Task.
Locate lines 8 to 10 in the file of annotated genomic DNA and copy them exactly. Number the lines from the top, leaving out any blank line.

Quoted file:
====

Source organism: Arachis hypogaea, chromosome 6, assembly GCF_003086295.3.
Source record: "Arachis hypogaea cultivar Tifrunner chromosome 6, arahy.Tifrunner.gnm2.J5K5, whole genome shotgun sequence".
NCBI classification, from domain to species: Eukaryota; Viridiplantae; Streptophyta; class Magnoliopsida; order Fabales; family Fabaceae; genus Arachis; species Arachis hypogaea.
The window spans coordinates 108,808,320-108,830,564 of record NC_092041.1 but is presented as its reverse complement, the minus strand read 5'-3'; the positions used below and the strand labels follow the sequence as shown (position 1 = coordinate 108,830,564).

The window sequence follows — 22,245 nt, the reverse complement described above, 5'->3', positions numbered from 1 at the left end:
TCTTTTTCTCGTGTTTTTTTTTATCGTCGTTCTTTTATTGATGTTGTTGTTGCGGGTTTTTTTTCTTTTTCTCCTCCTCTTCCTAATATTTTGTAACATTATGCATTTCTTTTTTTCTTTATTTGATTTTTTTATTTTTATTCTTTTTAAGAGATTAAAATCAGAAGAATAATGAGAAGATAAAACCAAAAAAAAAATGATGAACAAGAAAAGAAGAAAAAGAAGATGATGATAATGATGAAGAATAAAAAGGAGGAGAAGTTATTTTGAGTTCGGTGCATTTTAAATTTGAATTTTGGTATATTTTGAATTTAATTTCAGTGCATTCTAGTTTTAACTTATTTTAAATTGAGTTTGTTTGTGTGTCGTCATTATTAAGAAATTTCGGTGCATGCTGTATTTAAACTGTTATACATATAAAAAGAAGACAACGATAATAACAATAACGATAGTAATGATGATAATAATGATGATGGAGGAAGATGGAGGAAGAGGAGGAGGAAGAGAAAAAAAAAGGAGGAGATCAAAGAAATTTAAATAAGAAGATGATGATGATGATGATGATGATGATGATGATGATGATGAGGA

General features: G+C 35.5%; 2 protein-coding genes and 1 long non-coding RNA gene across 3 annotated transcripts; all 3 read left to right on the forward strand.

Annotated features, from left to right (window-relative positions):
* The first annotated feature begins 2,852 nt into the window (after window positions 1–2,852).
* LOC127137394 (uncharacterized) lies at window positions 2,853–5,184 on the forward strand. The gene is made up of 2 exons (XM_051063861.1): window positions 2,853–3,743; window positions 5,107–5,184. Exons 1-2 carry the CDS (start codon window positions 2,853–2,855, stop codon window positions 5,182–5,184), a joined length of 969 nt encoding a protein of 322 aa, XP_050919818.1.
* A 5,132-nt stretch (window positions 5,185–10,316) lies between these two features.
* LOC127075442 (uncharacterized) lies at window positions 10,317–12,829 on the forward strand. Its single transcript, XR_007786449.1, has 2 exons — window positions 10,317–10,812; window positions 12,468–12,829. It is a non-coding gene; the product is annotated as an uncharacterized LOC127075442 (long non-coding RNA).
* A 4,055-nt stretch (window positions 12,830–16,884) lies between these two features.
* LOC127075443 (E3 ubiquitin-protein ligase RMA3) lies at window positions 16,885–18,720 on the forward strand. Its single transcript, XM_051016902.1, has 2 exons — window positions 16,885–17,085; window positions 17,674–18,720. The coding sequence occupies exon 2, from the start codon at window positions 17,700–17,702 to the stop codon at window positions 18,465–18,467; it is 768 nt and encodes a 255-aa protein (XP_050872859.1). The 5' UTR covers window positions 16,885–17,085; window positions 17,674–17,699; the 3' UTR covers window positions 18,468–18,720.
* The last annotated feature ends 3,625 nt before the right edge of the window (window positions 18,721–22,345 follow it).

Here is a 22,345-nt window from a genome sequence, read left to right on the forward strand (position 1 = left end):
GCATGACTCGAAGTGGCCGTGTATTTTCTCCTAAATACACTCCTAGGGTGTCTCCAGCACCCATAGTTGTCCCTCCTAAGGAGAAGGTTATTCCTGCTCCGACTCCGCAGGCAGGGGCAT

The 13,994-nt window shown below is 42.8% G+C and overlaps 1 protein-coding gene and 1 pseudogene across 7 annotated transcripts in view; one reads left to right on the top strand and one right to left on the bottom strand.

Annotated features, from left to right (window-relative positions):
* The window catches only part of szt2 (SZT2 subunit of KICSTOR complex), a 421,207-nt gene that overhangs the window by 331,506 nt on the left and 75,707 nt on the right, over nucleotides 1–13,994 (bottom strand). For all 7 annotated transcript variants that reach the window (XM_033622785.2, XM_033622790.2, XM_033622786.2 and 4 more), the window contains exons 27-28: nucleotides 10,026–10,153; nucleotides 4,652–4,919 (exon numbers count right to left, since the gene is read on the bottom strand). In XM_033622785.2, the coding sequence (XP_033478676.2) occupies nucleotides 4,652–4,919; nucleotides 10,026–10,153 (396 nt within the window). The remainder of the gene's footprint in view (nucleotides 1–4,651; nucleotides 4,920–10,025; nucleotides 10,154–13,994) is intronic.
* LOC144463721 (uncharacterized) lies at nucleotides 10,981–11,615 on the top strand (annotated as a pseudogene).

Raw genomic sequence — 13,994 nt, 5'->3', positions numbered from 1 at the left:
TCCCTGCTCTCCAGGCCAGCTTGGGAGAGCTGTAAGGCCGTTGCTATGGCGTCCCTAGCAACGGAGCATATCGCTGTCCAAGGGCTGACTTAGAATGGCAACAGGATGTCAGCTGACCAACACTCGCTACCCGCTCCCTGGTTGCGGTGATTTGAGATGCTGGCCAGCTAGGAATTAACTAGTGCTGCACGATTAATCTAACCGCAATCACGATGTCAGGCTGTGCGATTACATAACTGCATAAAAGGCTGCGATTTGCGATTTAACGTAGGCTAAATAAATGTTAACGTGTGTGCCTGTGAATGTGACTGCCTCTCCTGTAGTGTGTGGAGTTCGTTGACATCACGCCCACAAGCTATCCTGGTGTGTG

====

Annotated features, from left to right (window-relative positions):
* The first annotated feature begins 2,852 nt into the window (after window positions 1–2,852).
* LOC127137394 (uncharacterized) lies at window positions 2,853–5,184 on the forward strand. The gene is made up of 2 exons (XM_051063861.1): window positions 2,853–3,743; window positions 5,107–5,184. Exons 1-2 carry the CDS (start codon window positions 2,853–2,855, stop codon window positions 5,182–5,184), a joined length of 969 nt encoding a protein of 322 aa, XP_050919818.1.